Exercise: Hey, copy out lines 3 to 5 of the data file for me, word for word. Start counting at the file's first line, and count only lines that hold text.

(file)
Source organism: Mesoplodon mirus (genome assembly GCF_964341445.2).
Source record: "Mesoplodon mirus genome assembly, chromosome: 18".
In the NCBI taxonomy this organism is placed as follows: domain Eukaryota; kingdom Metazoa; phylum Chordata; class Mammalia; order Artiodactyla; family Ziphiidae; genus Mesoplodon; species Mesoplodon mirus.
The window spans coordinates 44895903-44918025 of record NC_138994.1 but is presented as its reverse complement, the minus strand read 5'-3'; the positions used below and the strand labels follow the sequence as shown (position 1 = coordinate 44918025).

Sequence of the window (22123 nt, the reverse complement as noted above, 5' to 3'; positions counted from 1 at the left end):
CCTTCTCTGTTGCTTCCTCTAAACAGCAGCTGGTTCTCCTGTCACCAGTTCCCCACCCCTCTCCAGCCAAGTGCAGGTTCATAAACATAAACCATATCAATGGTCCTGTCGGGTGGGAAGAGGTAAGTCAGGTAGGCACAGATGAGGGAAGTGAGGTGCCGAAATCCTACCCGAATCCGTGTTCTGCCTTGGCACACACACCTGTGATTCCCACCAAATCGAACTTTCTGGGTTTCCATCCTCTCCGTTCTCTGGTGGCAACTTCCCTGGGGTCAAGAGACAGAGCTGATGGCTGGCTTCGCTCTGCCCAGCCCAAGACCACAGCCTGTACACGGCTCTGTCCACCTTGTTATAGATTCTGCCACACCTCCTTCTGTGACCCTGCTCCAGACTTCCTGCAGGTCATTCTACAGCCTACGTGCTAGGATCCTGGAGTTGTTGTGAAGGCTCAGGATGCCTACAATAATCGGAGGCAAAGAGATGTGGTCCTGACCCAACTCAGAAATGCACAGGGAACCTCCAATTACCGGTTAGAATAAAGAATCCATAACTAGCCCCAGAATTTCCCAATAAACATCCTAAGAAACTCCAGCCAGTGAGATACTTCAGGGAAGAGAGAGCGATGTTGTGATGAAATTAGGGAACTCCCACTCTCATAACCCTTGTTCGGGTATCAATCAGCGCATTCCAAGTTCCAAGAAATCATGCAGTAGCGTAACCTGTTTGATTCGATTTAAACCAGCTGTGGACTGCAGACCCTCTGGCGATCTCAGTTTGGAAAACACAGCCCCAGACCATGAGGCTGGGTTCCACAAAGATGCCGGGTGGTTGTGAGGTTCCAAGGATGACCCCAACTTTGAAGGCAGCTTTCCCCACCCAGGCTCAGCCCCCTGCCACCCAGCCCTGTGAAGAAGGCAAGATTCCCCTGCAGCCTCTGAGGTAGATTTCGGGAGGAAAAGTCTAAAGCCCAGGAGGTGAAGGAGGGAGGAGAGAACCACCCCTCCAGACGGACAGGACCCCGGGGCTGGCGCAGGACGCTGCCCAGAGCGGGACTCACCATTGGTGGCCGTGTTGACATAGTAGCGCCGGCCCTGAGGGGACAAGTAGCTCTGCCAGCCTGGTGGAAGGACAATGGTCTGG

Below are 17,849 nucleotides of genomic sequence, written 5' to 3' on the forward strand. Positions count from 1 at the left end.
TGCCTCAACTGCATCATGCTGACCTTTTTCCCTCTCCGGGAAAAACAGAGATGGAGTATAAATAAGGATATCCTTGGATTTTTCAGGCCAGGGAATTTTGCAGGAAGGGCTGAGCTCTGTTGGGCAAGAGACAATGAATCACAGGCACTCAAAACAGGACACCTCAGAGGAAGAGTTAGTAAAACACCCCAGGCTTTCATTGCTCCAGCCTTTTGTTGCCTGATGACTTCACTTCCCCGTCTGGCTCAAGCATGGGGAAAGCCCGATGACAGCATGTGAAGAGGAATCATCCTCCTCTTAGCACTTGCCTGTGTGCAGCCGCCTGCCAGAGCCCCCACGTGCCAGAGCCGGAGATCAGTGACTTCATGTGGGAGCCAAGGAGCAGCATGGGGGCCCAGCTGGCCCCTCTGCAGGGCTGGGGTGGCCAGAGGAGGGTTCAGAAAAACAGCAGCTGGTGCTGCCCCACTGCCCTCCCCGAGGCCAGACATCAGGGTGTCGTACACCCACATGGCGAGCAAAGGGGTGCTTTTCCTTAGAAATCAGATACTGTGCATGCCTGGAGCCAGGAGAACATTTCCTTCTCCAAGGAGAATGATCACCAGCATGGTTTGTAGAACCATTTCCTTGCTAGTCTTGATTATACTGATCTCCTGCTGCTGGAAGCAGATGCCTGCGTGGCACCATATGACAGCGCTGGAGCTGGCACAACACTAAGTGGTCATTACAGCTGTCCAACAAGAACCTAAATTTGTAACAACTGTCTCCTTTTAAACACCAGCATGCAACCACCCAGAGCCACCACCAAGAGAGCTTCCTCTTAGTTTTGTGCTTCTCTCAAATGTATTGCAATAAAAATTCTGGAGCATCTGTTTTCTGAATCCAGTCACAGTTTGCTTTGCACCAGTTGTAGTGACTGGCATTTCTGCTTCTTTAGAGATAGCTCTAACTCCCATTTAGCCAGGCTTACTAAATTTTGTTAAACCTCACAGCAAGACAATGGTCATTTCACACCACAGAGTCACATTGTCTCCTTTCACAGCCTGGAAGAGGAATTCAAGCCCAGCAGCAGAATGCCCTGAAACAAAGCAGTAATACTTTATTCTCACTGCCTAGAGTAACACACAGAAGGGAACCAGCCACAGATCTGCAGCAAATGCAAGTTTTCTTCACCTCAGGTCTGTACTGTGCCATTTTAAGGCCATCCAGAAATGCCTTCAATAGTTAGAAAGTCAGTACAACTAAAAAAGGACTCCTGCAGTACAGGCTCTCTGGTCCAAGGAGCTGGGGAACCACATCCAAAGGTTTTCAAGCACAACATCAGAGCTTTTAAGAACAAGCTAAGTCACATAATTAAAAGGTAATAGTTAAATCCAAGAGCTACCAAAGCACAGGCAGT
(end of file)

In the NCBI taxonomy this organism is placed as follows: domain Eukaryota; kingdom Metazoa; phylum Chordata; class Mammalia; order Artiodactyla; family Ziphiidae; genus Mesoplodon; species Mesoplodon mirus.
The window spans coordinates 44895903-44918025 of record NC_138994.1 but is presented as its reverse complement, the minus strand read 5'-3'; the positions used below and the strand labels follow the sequence as shown (position 1 = coordinate 44918025).

Sequence of the window (22123 nt, the reverse complement as noted above, 5' to 3'; positions counted from 1 at the left end):